By Managing Editor Molly Barrieau
This year, I have the opportunity to share a column with our readers. Back in 2010, The Nav infamously published a Nav-a-Sutra column that included some less than savoury how-to suggestions in the bedroom. This led me to avoid such topics for fear of our younger readers and their parents.
Yes, we are a student newspaper and our demographic should reflect that, but when Diana, our fearless Copy Editor, pitched a sex-positive Q&A column, I was nervous. Was it going to be racy and too inappropriate for the community audience? Were we going to get complaints?
No, because as a gender studies major, Diana saw the opportunity to dive into the subject with class and an easy approachability that allowed me to get excited for what I was providing my readers: answers to relevant issues surrounding sexuality.
So, dear readers, every two weeks you will find a new topic on page 10, and we encourage you to send in your anonymous questions to Diana at <firstname.lastname@example.org>.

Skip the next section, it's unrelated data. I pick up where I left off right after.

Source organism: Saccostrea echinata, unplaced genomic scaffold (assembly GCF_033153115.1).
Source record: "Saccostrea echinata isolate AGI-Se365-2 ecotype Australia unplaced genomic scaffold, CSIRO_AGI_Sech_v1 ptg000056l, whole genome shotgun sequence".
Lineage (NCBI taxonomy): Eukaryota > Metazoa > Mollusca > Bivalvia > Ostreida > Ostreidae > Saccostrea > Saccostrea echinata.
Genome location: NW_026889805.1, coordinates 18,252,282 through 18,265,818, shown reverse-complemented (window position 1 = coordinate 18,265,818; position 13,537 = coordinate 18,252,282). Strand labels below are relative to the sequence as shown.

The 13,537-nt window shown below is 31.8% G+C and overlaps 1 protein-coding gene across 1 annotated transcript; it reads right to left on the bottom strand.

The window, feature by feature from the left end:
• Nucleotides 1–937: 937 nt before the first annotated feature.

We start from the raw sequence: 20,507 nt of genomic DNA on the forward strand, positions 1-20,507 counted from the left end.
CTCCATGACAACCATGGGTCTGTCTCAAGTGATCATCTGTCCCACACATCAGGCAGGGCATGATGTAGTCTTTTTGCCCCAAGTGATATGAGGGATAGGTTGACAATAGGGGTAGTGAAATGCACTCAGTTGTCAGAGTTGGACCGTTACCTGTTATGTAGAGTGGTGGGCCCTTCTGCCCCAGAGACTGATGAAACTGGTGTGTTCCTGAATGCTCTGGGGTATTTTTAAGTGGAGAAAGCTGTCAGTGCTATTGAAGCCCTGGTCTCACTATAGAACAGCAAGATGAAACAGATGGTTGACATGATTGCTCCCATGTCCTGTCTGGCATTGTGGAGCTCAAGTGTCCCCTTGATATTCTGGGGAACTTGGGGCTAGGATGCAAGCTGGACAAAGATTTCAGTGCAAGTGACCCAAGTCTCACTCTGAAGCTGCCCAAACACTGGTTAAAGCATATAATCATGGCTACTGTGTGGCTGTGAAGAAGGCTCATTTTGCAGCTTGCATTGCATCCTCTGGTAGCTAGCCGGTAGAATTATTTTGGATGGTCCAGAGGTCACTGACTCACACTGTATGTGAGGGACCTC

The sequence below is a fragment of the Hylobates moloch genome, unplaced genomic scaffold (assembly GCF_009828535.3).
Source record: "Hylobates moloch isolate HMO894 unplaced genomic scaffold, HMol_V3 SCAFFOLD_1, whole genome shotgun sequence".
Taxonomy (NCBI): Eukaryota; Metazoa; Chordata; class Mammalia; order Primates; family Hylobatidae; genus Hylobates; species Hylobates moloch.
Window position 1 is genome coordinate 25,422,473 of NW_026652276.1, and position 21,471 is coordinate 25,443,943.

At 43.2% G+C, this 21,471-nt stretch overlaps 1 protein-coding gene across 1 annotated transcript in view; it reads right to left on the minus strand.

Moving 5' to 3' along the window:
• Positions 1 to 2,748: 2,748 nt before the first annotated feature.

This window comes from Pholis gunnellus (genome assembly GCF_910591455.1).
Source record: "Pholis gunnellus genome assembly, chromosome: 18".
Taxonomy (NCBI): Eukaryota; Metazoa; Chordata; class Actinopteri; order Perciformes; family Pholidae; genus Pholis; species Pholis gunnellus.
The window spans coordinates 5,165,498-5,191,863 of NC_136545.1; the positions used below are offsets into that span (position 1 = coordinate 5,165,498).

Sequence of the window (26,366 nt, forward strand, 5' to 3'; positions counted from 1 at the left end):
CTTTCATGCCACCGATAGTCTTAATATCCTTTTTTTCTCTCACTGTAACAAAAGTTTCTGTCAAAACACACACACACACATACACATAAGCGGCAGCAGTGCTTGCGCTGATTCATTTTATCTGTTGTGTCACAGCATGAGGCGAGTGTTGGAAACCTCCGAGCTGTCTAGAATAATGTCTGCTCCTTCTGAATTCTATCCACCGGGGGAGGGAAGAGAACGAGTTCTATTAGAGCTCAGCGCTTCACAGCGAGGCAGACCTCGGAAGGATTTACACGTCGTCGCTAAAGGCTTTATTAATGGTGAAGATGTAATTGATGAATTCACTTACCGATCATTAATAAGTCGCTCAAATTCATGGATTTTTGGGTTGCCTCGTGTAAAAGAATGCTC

This issue, “Dirtyin’ The Nav” covers the controversial conversation on consent. And this got me thinking about last week’s incident, when a 15 year old woman was jogging in the residential neighbourhood by Country Club Centre. She was taking a break from her jog, headphones in, when she was pulled into the bushes off the road by a man.
She managed to fight him off and ran home, and I applaud her for her strength (check out Campus Rec’s Street Self Defense class Tuesdays/Thursdays 4-5 pm).
As long as we have to hold our keys between our fingers, and shift uncomfortably in our clothes, consent and sexual assault education must be a top priority.
How often do we hear about a grabbing, smacking or brushing up on a woman, in a crowded bar, a taxi cab or a lonely street? “Man exposes himself to 9 year old girl”, another headline reads, scaring just about every parent in the city.
As much as consent is about your intimate partner and yourself, it is a necessary discussion in our everyday lives. Same goes to you, men; never feel like you aren’t a part of this. We all need to understand that everyone has their own physical boundaries, and understanding that is the beginning to respecting them.
If you’re looking for more on the issues surrounding sexual misconduct, the VIU Status of Women Chair Kathy Page is working with the VIU Sexual Violence Steering Committee on creating our own legislation on sexual misconduct on campus. Here’s to VIU for creating a safe space for all students, but as for the rest of Nanaimo…